In summary, ratio allocation decisions should be based upon one’s suitability for risk tolerance and the conviction of their investment bias regarding the underlying securities. Assigning an equal dollar weighting to both long and short sides of a pair trade essentially creates a market neutral position, which theoretically is more conservative and should be less volatile. What ultimately determines how much an investor profits or loses will be the amount of capital they decide to allocate to the pair trade.

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About the Author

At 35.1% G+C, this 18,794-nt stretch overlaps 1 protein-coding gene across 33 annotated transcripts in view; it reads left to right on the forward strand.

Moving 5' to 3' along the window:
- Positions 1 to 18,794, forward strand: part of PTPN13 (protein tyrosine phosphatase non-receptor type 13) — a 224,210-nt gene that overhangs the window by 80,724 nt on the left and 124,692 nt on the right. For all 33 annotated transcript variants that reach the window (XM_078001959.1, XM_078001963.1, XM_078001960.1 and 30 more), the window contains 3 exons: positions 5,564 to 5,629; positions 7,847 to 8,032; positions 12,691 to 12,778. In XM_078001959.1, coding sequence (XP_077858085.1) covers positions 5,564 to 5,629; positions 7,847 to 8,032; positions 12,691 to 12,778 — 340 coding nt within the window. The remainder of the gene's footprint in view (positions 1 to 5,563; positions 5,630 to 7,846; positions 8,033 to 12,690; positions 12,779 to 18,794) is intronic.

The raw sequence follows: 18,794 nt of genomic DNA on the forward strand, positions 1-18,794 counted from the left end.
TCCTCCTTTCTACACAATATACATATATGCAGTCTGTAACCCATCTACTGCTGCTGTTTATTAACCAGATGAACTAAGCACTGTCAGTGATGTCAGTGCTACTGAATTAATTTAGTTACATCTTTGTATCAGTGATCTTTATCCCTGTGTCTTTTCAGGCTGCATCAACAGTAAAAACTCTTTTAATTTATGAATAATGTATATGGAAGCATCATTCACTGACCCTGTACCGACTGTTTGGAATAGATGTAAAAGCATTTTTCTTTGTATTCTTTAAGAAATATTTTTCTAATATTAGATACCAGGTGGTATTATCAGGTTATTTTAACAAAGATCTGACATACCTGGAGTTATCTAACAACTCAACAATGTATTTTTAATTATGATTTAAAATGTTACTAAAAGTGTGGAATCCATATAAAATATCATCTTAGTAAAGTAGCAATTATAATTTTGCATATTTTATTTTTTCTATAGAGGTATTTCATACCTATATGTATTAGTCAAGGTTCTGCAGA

J. Clinton Hill is the editor, author, and founder of’s Market Direction Blog. He draws upon 17 plus years experience as a professional investment advisor managing separate accounts and as a former broker with Morgan Stanley focusing on advanced equity option strategies for capital appreciation, hedging, and risk management. He is a self taught quantitative and technical analyst and since 1990 has devoted thousands of hours to researching and constructing proprietary models and algorithms related to investment finance. In addition to this, he has also studied gaming and fractal theories and modeled software applications for stock market analysis and intelligence analysis research.